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Nugal pastoralists move and move again in search of water and pasture

File Photo/Ergo

(ERGO) – Mohamed Ismail Hirad reached Dangoronyo in Nugal region in search of pasture for his 100 goats at the beginning of March, after hiring a vehicle for $500 to transport him and his goats from Noodir, Bari region.

He had heard that there was pasture in Dangoronyo, which received some rainfall after cyclone Gati in December. But with pastoralists from far flung areas having also descended on Dangoronyo in the last two months, there is no pasture and very little water left.

“We are worried for our lives as we are facing food and water shortages. Our livestock have no market value as they are too weak,” said Mohamed.

Water levels have dropped in the wells leaving commercially sold water the only option. A barrel of water costs $4 in Dangoronyo and surrounding areas.

Mohamed said he has been forced to beg water from his neighbours as he cannot afford it.  He took two goats to the market to sell to buy food and water, but he did not find a buyer.

“There was a high demand when the livestock were being exported but now since COVID19 was reported there is no market,” he said.

Mohamed said he was forced to migrate after his area failed to receive the Deyr rains.  “I feared that we might not receive the Gu rains as well,” he said.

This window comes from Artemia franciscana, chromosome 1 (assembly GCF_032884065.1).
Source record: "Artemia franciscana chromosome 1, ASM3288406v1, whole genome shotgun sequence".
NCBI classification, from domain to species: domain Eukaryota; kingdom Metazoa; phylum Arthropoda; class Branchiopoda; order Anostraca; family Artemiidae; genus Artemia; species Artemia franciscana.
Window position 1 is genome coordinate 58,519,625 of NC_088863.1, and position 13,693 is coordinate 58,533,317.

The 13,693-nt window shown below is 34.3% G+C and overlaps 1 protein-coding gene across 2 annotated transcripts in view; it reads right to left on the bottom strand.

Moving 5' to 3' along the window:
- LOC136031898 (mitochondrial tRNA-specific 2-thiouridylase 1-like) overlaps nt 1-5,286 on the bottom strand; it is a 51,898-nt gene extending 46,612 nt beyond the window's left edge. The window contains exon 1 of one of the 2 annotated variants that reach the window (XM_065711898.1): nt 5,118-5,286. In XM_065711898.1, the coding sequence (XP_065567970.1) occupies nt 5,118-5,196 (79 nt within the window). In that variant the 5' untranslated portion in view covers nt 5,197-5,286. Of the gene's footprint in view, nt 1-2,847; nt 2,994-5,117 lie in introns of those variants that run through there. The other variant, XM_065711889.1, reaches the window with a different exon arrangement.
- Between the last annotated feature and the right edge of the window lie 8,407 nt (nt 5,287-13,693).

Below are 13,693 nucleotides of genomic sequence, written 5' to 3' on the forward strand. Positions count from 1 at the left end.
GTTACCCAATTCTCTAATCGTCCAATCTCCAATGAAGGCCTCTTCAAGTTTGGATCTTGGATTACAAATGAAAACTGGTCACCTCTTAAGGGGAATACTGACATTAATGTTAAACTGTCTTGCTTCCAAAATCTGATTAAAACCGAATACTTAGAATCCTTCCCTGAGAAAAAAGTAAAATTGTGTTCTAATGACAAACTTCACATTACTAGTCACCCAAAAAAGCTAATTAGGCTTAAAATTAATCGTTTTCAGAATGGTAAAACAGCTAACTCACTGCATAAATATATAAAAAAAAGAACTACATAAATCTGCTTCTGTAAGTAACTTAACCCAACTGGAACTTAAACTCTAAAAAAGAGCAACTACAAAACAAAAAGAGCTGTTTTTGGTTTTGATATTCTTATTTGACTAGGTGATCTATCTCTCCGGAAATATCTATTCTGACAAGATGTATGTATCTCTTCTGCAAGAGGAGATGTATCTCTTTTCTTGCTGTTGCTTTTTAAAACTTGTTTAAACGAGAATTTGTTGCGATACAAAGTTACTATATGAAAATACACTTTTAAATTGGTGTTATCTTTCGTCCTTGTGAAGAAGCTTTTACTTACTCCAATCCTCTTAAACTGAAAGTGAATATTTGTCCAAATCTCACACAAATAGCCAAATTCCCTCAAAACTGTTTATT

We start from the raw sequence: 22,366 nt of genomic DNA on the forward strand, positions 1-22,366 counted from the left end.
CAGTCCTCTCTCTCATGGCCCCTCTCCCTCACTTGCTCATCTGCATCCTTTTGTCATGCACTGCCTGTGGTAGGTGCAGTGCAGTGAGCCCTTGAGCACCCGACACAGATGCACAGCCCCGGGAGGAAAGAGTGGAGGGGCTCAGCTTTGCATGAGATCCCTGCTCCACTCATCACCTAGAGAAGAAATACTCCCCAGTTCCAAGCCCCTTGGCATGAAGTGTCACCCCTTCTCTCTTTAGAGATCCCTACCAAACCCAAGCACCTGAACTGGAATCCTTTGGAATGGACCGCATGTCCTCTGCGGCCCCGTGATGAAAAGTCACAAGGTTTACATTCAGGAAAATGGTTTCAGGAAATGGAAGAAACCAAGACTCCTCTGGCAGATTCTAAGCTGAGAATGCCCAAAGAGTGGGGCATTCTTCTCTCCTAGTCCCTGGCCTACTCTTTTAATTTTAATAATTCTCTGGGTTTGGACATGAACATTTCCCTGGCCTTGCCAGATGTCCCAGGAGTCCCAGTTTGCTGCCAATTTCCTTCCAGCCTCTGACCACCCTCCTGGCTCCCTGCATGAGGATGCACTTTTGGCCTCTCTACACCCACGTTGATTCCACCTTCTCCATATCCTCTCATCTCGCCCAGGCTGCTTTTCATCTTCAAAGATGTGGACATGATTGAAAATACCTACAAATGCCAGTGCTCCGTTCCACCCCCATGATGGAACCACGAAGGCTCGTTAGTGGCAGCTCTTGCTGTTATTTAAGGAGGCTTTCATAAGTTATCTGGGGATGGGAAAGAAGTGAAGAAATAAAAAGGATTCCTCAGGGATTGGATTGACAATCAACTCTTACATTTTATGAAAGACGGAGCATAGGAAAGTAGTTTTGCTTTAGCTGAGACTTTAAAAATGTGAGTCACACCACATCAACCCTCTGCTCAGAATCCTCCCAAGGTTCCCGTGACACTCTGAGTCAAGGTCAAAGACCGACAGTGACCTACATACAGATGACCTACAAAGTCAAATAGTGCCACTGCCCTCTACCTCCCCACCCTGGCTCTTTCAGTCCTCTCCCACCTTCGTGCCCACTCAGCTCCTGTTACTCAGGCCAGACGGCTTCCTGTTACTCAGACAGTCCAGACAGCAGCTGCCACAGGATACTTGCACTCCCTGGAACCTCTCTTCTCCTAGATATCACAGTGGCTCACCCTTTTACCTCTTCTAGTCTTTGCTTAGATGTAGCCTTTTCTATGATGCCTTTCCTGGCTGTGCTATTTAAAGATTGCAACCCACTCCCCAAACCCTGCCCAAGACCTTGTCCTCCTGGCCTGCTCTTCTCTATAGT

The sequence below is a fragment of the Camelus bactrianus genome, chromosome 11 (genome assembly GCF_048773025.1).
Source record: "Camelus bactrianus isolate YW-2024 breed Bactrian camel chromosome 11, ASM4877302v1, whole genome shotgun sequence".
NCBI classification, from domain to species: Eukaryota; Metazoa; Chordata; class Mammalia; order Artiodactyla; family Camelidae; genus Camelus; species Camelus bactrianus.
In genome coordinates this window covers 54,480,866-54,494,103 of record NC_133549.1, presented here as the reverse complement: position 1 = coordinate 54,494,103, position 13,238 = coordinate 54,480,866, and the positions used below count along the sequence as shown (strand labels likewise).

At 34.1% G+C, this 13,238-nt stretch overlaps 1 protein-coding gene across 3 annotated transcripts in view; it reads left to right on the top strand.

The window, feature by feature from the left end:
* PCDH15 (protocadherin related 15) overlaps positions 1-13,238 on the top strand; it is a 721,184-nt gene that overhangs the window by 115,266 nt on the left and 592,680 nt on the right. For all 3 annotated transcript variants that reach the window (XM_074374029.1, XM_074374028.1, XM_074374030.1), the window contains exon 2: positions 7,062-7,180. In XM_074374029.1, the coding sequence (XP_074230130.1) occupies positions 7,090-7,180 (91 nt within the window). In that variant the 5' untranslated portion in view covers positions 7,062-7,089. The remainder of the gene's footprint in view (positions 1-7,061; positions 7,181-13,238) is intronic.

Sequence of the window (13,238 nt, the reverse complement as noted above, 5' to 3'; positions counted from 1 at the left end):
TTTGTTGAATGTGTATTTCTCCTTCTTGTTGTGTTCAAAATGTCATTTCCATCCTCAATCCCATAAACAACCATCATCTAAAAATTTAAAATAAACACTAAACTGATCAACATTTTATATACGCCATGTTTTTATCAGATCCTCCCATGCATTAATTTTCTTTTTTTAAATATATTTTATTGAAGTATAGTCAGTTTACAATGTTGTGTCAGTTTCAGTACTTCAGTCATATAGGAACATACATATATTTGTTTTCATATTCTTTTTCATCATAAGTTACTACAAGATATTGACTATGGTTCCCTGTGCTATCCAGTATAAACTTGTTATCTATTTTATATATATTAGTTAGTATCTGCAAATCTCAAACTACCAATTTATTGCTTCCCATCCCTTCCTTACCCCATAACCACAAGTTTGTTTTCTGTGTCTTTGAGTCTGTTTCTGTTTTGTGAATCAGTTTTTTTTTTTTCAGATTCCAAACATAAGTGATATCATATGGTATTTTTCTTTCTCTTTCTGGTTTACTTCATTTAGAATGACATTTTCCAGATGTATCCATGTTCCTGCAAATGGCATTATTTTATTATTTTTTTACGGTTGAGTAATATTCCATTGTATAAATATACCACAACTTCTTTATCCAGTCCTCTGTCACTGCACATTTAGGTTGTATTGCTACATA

More than 4,000 pastoralist families have reached Dangoronyo in the past month. Dangoronyo mayor told Radio Ergo’s local reporter that the migration of the pastoralists and their livestock to the area have caused water and food shortages and a humanitarian crisis faces both groups.

The mayor said the authorities registered the incoming pastoralists and had informed humanitarian organisations and the interior ministry of Puntland of the needs.

Said Muse Bare migrated with his 70 goats to Eyl in Nugal a month ago hoping to find pasture. However, he is now thinking of relocating with his livestock again as there is nothing for them in Eyl. He has already migrated with his family of eight three times this year.

He said he is slaughtering a goat for his family every week, as they have no other source of income.

“We haven’t seen a situation like this where we deal with drought as well as poor market for the livestock caused by the pandemic,” said Muse. He requested urgent humanitarian assistance.



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